Con el objetivo de fortalecer las relaciones de ambas entidades y profundizar el conocimiento del derecho y difundir los instrumentos internacionales para la promoción y defensa de los derechos humanos, todo en beneficio de mejorar la administración de justicia, la Corte Interamericana de Derechos Humanos y el Instituto Max Planck de Derecho Público Comparado y Derecho Internacional Público, con sede en Heidelberg, firman el día de hoy en la sede del Tribunal un acuerdo marco de cooperación.
El mencionado acuerdo, que tenía como antecedente un intercambio de cartas de intención del año 2002, incluye la posibilidad de realizar actividades de investigación y difusión del derecho internacional de los derechos humanos, así como de capacitación e intercambio de recursos bibliográficos entre ambas entidades.
Durante la firma de dicho acuerdo, el Presidente de la Corte Interamericana, Juez Humberto Antonio Sierra Porto, mencionó que ‘‘este acuerdo supone un paso concreto para unir esfuerzos con la academia, que permitan lograr una mejor difusión e investigación del derecho internacional de los derechos humanos’’.
El pasado mes de octubre, en la ciudad de Heidelberg, se definieron los términos de este acuerdo con el Director del Instituto Max Planck, Armin von Bogdandy, que cuenta con el aval de la Codirectora, Anne Peters. Al acto de firma en la Corte Interamericana asistió Mariela Morales Antoniazzi, Referentin para América Latina en el Instituto Max Planck de Derecho Público Comparado y Derecho Internacional Público, así como los jueces de la Corte Interamericana Roberto F. Caldas, Vicepresidente del Tribunal; Manuel E. Ventura Robles; Eduardo Vio Grossi; Eduardo Ferrer Mac-Gregor Poisot y Pablo Saavedra Alessandri, Secretario de la Corte Interamericana.

27.10.2014: Coloquio Iberoamericano: 35. Aniversario de la Corte Interamericana de Derechos Humanos. Tendencias y desafíos actuales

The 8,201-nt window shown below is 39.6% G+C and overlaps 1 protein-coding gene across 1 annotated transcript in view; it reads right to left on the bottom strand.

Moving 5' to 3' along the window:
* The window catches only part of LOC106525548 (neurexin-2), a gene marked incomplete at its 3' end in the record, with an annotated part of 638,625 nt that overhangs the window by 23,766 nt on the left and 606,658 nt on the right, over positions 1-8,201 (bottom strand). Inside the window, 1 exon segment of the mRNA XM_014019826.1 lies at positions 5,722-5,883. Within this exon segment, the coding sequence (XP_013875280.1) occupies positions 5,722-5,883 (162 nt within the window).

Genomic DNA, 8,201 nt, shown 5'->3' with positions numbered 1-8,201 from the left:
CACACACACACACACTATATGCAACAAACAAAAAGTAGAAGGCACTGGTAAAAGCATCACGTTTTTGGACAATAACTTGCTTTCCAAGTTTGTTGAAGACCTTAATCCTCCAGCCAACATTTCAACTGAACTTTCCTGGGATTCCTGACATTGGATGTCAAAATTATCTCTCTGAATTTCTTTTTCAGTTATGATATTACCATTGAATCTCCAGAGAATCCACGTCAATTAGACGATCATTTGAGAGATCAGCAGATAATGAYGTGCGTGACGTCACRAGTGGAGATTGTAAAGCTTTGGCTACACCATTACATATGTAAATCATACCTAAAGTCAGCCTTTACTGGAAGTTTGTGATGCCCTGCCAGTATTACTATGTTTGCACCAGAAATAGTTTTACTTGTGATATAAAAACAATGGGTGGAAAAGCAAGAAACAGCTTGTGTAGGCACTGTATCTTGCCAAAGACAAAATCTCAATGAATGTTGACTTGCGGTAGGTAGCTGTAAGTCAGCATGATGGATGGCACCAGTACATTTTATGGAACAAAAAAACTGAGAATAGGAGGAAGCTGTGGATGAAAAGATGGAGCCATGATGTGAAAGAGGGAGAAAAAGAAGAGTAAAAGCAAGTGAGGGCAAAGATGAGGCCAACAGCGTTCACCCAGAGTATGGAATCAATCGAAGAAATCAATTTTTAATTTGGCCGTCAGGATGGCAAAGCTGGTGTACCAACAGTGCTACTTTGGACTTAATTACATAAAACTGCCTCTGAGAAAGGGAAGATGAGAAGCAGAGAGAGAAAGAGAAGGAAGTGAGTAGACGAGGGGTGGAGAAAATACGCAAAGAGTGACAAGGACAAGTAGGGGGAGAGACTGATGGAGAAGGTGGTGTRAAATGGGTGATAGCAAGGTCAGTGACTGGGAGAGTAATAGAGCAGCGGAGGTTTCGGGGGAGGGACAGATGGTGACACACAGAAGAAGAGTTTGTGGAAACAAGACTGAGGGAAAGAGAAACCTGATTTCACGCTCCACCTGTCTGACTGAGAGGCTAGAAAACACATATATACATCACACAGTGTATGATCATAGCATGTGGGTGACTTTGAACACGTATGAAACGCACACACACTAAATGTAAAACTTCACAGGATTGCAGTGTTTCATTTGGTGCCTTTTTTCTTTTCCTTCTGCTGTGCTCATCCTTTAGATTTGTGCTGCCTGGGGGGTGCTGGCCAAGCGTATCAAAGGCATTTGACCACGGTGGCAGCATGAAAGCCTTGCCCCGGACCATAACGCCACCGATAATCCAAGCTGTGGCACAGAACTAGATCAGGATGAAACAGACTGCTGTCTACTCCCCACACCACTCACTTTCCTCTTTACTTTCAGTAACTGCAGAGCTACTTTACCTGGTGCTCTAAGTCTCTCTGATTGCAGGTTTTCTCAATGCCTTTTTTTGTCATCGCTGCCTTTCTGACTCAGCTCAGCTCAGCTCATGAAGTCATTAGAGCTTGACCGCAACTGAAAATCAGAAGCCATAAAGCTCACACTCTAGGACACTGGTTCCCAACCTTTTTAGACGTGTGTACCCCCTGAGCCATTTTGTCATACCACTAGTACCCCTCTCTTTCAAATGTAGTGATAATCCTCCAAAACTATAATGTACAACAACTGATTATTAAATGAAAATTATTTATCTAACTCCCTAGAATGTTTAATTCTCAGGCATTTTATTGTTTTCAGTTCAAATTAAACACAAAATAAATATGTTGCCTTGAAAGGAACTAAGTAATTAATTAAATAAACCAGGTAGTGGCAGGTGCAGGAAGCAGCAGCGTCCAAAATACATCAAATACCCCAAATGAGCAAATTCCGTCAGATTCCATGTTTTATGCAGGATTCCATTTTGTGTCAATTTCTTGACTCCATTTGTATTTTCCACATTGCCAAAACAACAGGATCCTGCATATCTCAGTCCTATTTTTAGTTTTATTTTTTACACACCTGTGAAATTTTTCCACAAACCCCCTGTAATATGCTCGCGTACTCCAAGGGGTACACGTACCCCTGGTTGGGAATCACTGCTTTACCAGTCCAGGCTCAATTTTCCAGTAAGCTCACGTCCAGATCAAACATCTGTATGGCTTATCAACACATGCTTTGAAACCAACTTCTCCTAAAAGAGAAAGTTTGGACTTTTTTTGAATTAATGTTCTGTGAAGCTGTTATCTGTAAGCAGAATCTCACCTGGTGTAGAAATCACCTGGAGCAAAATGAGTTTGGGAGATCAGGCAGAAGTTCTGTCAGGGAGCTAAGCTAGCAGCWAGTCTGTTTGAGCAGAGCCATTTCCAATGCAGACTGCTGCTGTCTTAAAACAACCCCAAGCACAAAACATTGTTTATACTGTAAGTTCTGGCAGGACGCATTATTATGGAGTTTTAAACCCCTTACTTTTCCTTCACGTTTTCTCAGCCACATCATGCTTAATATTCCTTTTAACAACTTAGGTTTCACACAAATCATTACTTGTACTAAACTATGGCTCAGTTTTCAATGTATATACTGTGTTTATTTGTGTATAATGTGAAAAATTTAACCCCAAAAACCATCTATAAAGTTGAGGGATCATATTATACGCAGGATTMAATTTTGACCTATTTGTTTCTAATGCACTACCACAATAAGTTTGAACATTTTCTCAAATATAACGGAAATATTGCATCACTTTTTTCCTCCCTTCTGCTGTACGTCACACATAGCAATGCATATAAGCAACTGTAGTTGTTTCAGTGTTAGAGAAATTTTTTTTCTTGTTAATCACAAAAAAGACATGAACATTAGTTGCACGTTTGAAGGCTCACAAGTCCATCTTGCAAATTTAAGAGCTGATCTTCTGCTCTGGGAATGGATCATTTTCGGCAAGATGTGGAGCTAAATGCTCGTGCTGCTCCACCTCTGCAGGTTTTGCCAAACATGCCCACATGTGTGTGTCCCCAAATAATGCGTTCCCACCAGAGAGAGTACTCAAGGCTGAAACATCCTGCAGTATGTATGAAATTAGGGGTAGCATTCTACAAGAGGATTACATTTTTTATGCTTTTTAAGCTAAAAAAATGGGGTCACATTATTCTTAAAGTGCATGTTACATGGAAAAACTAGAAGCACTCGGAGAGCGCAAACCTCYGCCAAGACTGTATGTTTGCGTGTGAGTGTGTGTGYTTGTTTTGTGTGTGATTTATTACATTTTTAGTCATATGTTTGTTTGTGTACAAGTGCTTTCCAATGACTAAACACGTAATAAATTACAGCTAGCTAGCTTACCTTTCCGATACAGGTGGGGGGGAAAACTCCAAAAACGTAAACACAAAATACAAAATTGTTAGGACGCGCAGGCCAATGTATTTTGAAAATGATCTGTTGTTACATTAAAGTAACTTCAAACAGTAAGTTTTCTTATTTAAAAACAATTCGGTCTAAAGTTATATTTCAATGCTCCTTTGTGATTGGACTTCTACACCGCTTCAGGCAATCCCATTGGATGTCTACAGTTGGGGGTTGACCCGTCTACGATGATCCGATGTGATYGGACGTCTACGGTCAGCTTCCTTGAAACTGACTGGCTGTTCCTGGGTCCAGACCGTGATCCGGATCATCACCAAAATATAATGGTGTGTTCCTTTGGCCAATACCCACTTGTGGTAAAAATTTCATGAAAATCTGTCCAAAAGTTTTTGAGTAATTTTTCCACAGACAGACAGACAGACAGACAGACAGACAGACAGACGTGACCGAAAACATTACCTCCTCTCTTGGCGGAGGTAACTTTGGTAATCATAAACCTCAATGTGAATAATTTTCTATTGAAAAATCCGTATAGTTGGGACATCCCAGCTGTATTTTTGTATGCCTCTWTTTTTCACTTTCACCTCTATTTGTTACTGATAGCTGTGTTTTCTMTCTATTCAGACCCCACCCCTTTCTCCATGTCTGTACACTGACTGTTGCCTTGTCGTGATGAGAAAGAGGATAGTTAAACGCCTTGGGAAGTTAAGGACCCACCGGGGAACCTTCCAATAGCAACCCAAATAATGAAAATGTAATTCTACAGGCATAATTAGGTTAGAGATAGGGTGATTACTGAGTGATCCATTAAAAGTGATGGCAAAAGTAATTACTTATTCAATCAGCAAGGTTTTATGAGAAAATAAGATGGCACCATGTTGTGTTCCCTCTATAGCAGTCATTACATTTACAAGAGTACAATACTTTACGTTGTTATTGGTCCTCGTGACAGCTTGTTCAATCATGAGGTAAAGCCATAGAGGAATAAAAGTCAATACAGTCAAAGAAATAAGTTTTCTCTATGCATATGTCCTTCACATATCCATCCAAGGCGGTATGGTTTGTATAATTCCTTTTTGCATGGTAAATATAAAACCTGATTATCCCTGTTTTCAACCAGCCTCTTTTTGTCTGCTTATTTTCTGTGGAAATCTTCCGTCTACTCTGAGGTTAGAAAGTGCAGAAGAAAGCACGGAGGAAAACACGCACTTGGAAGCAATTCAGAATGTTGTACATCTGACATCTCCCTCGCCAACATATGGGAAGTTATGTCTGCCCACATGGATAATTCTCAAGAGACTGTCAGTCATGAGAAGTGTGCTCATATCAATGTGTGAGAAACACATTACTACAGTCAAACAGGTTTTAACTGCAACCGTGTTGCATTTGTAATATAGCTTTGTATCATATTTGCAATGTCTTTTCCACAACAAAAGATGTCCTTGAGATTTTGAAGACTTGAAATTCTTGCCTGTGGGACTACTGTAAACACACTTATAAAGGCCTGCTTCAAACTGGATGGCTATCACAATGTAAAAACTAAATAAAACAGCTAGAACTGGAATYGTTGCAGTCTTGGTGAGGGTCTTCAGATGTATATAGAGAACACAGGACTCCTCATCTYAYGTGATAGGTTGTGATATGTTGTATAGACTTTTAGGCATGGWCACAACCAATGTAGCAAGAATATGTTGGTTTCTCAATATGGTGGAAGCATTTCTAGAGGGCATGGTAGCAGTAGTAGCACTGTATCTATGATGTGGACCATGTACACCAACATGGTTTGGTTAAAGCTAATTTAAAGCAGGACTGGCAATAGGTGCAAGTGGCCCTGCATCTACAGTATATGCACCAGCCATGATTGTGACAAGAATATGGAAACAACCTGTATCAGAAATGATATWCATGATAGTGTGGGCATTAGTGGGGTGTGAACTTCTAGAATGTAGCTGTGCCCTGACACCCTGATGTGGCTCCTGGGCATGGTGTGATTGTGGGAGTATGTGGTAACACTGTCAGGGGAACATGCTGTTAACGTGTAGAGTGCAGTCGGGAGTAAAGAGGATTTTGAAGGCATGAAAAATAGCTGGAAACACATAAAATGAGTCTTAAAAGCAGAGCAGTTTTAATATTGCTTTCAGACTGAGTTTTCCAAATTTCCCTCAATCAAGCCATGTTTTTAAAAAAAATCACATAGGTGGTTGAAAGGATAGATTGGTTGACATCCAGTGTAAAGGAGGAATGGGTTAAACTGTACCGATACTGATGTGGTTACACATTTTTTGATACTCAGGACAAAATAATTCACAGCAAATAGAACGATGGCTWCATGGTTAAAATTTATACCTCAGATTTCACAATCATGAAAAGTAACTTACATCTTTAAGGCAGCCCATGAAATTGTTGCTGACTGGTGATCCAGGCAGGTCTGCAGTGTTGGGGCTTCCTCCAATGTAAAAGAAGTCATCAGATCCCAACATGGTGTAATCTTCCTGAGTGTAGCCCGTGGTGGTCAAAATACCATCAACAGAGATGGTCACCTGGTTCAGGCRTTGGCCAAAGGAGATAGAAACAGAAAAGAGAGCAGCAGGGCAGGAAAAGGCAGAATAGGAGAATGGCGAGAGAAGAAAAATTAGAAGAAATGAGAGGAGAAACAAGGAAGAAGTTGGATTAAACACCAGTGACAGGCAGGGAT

13.03.2014: Décimo aniversario del Coloquio Iberoamericano

Celebración del décimo aniversario del Coloquio Iberoamericano y creación de la sección alemana del Instituto Iberoamericano de Derecho Constitucional


Seminario Internacional: Los principios del ICCAL y el derecho internacional económico: Posibles fortalecimientos recíprocos entre constitucionalismo transformador y un derecho sostenible del mercado globalizado, 27 y 28 de Noviembre 2014

Event Archive


Network Partners

Deutsche Hochschule für Verwaltungswissenschaften Speyer (DHV Speyer),
Partner: Prof. Dr. Karl-Peter Sommermann

Instituto de Investigaciones Jurídicas (IIJ) Universidad Nacional Autonóma de México (UNAM),
Partner: Prof. Dr. Héctor Fix Fierro, Direktor des IIJ-UNAM und Prof. Dr. Diego Valadés, Präsident des iberoamerikanischen Instituts für Verfassungsrecht

Pontificia Universidad Católica de Sao Paulo, Brasilien,
Partner: Prof. Dr. Flavia Piovesan

Universidad de Buenos Aires, Argentinien,
Prof. Dr. Laura Clérico

Universidad de los Andes, Colombia,
Prof. Dr. Rodolfo Arango

Konrad Adenauer Stiftung,Rechtsstaatsprogramm für Lateinamerika,
Partner: Dr. Christian Steiner

Universidad del País Vasco,
Partner: Prof. Dr. Juan Ignacio Ugartemendia

Heidelberg Center, Universidad de Heidelberg und Universidad de Chile,
Partner: Prof. Dr. Rainer Grote, Dr. Walter Eckel und Andrea Lucas

250 Profesores de la red del Coloquio Iberoamericano

Related Projects

orden jurídico en un mundo globalizado – construcción del ius constitutionale commune de las comunidades indígenas (Rechtliche Ordnung in einer globalisierten Welt: Herausbildung eines gemeinsamen lateinamerikanischen Verfassungsrechts in Bezug auf die Rechte indigener Völker)

ius constitutionale commune a través del diálogo entre tribunales: un nuevo enfoque de la estatalidad constitucional en América Latina (Gemeinsames lateinamerikanisches Verfassungsrecht durch den Dialog der Gerichte: Ein neuer Zugang zur entstehenden lateinamerikanischen Verfassungsstaatlichkeit) con Universität Frankfurt

Gobernanza global con la UNAM, José María Serna

Crisis de la democracia y reforma de los Partidos Políticos, con Paloma Biglino y Javier Matia Portilla (Universidad Valladolid)

Project Management

Direction: Armin von Bogdandy

Coordination: Mariela Morales Antoniazzi

Other participating Research Fellows: Rainer Grote, Matthias Hartwig, Ximena Soley, Franz Ebert, Sabrina Ragone, Pedro Villarreal